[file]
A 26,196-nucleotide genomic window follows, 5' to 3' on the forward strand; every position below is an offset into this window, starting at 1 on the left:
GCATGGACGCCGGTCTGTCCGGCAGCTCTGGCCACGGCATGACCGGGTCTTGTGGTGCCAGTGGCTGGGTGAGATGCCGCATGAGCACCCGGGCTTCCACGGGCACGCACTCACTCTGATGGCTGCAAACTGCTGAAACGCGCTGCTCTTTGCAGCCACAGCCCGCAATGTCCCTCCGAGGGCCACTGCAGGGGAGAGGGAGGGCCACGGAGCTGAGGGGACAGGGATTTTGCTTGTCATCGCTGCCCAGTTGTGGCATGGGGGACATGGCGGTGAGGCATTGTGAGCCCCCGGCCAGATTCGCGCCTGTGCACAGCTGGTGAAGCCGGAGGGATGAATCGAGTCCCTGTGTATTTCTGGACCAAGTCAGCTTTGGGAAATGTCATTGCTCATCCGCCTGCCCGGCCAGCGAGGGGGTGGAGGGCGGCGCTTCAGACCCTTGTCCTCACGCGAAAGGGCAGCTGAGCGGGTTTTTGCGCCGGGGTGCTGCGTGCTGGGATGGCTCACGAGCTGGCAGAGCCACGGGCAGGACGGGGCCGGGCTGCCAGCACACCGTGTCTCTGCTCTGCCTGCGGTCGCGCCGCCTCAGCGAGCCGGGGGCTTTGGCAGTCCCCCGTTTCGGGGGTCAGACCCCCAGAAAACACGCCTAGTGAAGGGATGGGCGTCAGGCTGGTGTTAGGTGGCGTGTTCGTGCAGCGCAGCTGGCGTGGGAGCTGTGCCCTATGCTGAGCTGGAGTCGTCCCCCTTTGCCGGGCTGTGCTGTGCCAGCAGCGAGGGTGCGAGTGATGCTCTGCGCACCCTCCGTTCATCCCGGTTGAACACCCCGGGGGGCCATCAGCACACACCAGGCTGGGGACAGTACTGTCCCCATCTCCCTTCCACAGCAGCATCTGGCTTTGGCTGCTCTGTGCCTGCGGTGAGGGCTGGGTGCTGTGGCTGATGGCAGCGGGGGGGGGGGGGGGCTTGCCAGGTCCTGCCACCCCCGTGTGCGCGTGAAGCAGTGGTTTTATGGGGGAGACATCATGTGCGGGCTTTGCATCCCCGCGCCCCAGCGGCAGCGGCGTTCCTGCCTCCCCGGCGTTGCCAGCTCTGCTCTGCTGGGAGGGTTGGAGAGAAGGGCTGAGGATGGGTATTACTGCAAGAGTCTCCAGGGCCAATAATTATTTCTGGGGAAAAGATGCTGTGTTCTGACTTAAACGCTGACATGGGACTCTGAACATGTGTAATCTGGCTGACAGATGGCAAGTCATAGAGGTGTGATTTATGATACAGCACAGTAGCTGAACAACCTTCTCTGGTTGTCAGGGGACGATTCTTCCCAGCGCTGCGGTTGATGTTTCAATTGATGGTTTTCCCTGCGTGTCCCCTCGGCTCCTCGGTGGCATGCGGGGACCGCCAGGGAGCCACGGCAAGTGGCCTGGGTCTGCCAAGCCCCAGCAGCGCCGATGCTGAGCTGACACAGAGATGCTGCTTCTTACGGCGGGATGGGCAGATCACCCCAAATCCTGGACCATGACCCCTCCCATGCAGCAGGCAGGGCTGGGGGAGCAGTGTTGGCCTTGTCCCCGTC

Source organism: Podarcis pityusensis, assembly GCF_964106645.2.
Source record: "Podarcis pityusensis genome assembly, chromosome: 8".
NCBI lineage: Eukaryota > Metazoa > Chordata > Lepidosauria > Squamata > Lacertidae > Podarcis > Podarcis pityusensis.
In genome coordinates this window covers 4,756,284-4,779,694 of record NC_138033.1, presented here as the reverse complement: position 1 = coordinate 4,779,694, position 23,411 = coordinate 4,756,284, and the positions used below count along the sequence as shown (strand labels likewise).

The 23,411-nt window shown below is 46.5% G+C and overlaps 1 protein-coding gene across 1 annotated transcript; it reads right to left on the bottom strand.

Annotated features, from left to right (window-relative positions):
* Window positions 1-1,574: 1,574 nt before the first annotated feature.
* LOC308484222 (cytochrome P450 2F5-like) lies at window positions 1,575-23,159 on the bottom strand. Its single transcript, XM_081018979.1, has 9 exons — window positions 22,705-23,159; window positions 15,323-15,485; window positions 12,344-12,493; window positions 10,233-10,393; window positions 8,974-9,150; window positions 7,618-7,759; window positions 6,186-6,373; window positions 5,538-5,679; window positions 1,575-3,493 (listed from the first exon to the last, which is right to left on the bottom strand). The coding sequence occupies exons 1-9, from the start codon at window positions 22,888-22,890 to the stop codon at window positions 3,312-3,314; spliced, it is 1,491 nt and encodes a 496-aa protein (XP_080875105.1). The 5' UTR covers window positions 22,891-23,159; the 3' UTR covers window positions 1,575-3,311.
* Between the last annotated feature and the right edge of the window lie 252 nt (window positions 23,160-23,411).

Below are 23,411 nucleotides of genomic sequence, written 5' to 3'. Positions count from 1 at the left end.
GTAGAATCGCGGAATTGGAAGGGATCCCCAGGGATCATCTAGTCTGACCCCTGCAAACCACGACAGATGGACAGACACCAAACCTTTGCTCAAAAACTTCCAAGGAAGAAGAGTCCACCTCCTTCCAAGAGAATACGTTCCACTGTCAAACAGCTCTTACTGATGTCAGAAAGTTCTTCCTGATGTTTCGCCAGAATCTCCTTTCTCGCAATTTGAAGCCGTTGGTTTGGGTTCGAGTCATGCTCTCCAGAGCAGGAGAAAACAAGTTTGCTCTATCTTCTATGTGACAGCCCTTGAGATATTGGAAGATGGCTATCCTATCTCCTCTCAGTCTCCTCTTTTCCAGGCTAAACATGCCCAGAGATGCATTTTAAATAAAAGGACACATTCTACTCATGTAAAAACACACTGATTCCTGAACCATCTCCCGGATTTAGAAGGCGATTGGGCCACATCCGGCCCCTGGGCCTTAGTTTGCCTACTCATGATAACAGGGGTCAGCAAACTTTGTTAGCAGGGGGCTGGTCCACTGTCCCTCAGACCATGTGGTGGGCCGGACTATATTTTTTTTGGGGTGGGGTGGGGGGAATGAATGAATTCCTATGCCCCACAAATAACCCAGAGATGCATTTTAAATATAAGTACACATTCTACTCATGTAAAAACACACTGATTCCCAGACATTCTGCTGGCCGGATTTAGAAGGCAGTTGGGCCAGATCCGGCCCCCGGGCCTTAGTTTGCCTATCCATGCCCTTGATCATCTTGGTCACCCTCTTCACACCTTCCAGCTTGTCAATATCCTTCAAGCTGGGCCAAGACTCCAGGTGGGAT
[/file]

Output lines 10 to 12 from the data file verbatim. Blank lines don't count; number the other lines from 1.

* LOC308484222 (cytochrome P450 2F5-like) lies at window positions 1,575-23,159 on the bottom strand. Its single transcript, XM_081018979.1, has 9 exons — window positions 22,705-23,159; window positions 15,323-15,485; window positions 12,344-12,493; window positions 10,233-10,393; window positions 8,974-9,150; window positions 7,618-7,759; window positions 6,186-6,373; window positions 5,538-5,679; window positions 1,575-3,493 (listed from the first exon to the last, which is right to left on the bottom strand). The coding sequence occupies exons 1-9, from the start codon at window positions 22,888-22,890 to the stop codon at window positions 3,312-3,314; spliced, it is 1,491 nt and encodes a 496-aa protein (XP_080875105.1). The 5' UTR covers window positions 22,891-23,159; the 3' UTR covers window positions 1,575-3,311.
* Between the last annotated feature and the right edge of the window lie 252 nt (window positions 23,160-23,411).

Below are 23,411 nucleotides of genomic sequence, written 5' to 3'. Positions count from 1 at the left end.